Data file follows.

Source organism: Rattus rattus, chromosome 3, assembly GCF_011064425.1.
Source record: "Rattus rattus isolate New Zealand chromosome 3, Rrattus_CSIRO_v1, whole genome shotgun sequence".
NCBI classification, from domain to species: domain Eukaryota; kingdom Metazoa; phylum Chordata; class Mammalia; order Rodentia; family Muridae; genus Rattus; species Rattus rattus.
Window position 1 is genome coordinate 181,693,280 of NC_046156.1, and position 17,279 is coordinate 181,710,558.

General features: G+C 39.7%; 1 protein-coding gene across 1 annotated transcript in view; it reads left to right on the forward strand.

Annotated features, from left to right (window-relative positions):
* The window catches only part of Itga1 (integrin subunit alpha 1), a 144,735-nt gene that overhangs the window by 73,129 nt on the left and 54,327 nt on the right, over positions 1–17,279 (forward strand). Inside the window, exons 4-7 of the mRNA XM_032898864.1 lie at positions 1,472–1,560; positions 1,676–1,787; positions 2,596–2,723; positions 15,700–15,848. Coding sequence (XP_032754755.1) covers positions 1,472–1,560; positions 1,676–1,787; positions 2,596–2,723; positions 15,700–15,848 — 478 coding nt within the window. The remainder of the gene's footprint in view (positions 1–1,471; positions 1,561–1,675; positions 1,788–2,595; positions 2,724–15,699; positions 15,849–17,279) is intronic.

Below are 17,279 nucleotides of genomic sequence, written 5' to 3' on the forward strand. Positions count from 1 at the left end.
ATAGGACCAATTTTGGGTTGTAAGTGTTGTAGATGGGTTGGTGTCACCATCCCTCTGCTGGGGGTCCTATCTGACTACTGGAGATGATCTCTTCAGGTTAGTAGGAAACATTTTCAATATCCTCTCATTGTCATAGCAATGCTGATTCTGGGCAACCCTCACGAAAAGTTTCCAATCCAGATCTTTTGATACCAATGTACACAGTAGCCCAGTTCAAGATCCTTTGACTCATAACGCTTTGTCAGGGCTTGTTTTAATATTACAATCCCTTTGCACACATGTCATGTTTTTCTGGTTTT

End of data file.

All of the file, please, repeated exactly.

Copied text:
Source organism: Rattus rattus, chromosome 3, assembly GCF_011064425.1.
Source record: "Rattus rattus isolate New Zealand chromosome 3, Rrattus_CSIRO_v1, whole genome shotgun sequence".
NCBI classification, from domain to species: domain Eukaryota; kingdom Metazoa; phylum Chordata; class Mammalia; order Rodentia; family Muridae; genus Rattus; species Rattus rattus.
Window position 1 is genome coordinate 181,693,280 of NC_046156.1, and position 17,279 is coordinate 181,710,558.

General features: G+C 39.7%; 1 protein-coding gene across 1 annotated transcript in view; it reads left to right on the forward strand.

Annotated features, from left to right (window-relative positions):
* The window catches only part of Itga1 (integrin subunit alpha 1), a 144,735-nt gene that overhangs the window by 73,129 nt on the left and 54,327 nt on the right, over positions 1–17,279 (forward strand). Inside the window, exons 4-7 of the mRNA XM_032898864.1 lie at positions 1,472–1,560; positions 1,676–1,787; positions 2,596–2,723; positions 15,700–15,848. Coding sequence (XP_032754755.1) covers positions 1,472–1,560; positions 1,676–1,787; positions 2,596–2,723; positions 15,700–15,848 — 478 coding nt within the window. The remainder of the gene's footprint in view (positions 1–1,471; positions 1,561–1,675; positions 1,788–2,595; positions 2,724–15,699; positions 15,849–17,279) is intronic.

Below are 17,279 nucleotides of genomic sequence, written 5' to 3' on the forward strand. Positions count from 1 at the left end.
ATAGGACCAATTTTGGGTTGTAAGTGTTGTAGATGGGTTGGTGTCACCATCCCTCTGCTGGGGGTCCTATCTGACTACTGGAGATGATCTCTTCAGGTTAGTAGGAAACATTTTCAATATCCTCTCATTGTCATAGCAATGCTGATTCTGGGCAACCCTCACGAAAAGTTTCCAATCCAGATCTTTTGATACCAATGTACACAGTAGCCCAGTTCAAGATCCTTTGACTCATAACGCTTTGTCAGGGCTTGTTTTAATATTACAATCCCTTTGCACACATGTCATGTTTTTCTGGTTTT